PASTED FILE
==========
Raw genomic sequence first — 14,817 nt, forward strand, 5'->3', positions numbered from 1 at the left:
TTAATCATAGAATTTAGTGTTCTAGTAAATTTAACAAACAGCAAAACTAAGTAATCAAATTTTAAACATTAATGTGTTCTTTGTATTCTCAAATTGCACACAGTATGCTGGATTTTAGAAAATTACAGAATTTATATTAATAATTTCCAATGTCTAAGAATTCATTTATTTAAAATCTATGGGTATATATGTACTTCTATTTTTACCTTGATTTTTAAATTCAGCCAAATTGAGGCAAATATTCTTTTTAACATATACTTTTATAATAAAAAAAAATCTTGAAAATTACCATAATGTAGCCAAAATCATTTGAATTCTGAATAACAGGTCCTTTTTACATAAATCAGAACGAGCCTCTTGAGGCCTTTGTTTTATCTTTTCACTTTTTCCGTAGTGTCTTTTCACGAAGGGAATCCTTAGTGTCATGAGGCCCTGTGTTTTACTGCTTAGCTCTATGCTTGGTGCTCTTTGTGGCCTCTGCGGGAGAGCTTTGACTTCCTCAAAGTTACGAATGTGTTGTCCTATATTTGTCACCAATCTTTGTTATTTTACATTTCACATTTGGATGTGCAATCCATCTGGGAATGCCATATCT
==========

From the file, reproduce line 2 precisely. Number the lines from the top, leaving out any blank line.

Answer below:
TTAATCATAGAATTTAGTGTTCTAGTAAATTTAACAAACAGCAAAACTAAGTAATCAAATTTTAAACATTAATGTGTTCTTTGTATTCTCAAATTGCACACAGTATGCTGGATTTTAGAAAATTACAGAATTTATATTAATAATTTCCAATGTCTAAGAATTCATTTATTTAAAATCTATGGGTATATATGTACTTCTATTTTTACCTTGATTTTTAAATTCAGCCAAATTGAGGCAAATATTCTTTTTAACATATACTTTTATAATAAAAAAAAATCTTGAAAATTACCATAATGTAGCCAAAATCATTTGAATTCTGAATAACAGGTCCTTTTTACATAAATCAGAACGAGCCTCTTGAGGCCTTTGTTTTATCTTTTCACTTTTTCCGTAGTGTCTTTTCACGAAGGGAATCCTTAGTGTCATGAGGCCCTGTGTTTTACTGCTTAGCTCTATGCTTGGTGCTCTTTGTGGCCTCTGCGGGAGAGCTTTGACTTCCTCAAAGTTACGAATGTGTTGTCCTATATTTGTCACCAATCTTTGTTATTTTACATTTCACATTTGGATGTGCAATCCATCTGGGAATGCCATATCT